Privately owned companies are the largest contributor to growth and jobs in China, while the financial system is dominated by state-owned banks that prefer to lend to state-owned companies. Beijing frequently mentions the funding problem in political statements, although it is less clear how significant the moves are in practice.

As risks mount from tensions with trading partners like the US, Xi has revamped calls to stimulate domestic consumption and build technology at home.

This type of innovation will be harder to achieve than past GDP targets, said Yuen Yuen Ang, associate professor of political science at the University of Michigan. Innovation is "inherently uncertain and cannot be planned from above".

But such new growth drivers will be decisive in the long term.

"The most difficult task for China's leadership is to avoid the middle-income trap," Bonnie Glaser, director of the Asia program at the US German Marshall Fund, said in an email. "If its governance system fails to achieve this goal, it could lead to domestic instability."

It referred to the theory that once a country has grown rapidly due to a large number of cheap workers, its economy stagnates and cannot sustain higher wages for workers and greater growth.

There is always danger when there is a very powerful authoritarian figure because if he chooses to use power it could have very adverse effects on the country.

Ann Lee

Author of What America Can Learn From China.

Xi's individual association with politics in particular increases the commitment to securing growth, Rana Mitter, professor of the history and politics of modern China at Oxford University, said in an email.

The Chinese leader referred to policies ranging from "Chinese-style socialism" to "diplomacy" as "Xi Thought." It is common for official documents to begin with the line: "Under the strong leadership of the Central Committee of the Communist Party of China, with Comrade Xi Jinping at the center."

Questions about the future

Next year, the ruling party will hold its 20th National Party Congress, which will provide signals as to whether Xi will remain in power beyond the two terms of his most recent predecessors.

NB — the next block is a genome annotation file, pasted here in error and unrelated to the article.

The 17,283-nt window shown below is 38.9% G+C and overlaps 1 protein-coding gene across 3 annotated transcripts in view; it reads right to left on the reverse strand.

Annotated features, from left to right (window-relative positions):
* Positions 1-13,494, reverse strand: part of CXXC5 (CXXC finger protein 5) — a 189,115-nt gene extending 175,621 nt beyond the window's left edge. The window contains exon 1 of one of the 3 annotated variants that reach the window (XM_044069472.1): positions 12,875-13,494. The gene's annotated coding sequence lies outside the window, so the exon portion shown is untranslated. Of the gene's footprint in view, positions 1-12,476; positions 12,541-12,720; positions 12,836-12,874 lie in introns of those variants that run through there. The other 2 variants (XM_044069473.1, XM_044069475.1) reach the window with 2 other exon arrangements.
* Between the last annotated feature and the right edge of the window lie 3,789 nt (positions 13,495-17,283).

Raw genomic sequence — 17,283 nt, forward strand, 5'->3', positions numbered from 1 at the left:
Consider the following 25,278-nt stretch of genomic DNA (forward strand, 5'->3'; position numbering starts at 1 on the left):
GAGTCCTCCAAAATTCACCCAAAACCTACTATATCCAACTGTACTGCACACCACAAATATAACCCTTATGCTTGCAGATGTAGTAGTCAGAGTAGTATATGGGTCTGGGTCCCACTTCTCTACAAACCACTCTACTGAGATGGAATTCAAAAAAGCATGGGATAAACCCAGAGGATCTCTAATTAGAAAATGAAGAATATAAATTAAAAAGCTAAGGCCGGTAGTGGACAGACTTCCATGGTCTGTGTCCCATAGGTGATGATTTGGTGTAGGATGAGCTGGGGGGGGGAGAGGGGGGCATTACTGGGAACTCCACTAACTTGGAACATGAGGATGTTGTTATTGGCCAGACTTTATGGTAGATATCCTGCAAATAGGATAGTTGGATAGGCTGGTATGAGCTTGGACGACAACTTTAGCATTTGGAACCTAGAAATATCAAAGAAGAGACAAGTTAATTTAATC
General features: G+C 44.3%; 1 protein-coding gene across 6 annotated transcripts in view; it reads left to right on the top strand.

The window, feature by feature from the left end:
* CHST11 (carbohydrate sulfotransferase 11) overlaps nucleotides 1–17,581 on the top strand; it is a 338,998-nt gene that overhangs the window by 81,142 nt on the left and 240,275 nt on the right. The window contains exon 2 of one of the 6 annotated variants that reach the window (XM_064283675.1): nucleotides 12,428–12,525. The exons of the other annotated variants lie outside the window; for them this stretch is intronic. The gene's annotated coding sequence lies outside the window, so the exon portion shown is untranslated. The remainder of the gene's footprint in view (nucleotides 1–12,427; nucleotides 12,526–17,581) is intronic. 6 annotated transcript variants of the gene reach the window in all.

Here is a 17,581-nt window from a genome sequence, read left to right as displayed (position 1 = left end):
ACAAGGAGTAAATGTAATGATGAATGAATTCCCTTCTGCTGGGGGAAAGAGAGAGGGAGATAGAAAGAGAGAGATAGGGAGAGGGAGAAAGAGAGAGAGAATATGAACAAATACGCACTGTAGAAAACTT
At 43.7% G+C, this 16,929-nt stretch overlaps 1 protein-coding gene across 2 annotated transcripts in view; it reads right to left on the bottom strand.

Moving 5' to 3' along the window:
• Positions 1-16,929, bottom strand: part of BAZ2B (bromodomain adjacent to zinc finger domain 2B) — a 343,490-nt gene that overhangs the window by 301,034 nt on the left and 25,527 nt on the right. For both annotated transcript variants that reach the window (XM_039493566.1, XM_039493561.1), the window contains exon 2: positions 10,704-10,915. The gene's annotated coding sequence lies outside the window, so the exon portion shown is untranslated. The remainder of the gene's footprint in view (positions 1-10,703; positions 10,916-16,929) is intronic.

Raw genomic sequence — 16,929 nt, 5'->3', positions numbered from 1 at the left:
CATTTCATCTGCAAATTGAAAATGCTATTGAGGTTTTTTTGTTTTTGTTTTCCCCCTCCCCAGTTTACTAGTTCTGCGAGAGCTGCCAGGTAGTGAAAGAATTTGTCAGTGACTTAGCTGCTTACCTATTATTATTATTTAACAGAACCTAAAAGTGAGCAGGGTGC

"There is always a danger when there is a very powerful authoritarian figure because if he chooses to use power it could have very adverse effects on the country," said Ann Lee, former professor at Peking University and author of " What the US can learn from. " China."

"Since he took power," she said, "I believe that he has not used it so far to increase his own wealth for selfish reasons, but rather to build nations."

China's growing economic strength has brought new challenges, including increased opposition from the United States.

President Joe Biden's administration has criticized China for human rights in Xinjiang, Tibet and Hong Kong – matters that Beijing, along with Taiwan, considers part of its internal affairs. Taiwan's democratic government feels different.

Within China, the disparities between central and local government are slowing policy implementation, while some are questioning the direction of leadership.

Read more about China from CNBC Pro

Among the country's academic thinkers, there is a rethinking of China's experiences outside of the political revolution and a desire to combine some kind of democracy, said David Ownby, professor of history at Université de Montréal and founder of Reading the China Dream Website that translates articles by Chinese intellectuals.

But for most people in China, their rise in prosperity over just a generation or two is enough for now. In many ways, the Xi party has responded skillfully to and controlled majority opinion while using centralized power to, for example, quickly channel resources to contain the pandemic.

Analysts generally believe that China will overtake the US and become the largest economy in the world in the next decade, if not sooner.

Chinese leaders "can become their own worst enemies if they become too confident and develop hubris," Trenin said. "You are not here yet."

Correction: This story has been updated to reflect that Yuen Yuen Ang is an Associate Professor of Political Science at the University of Michigan.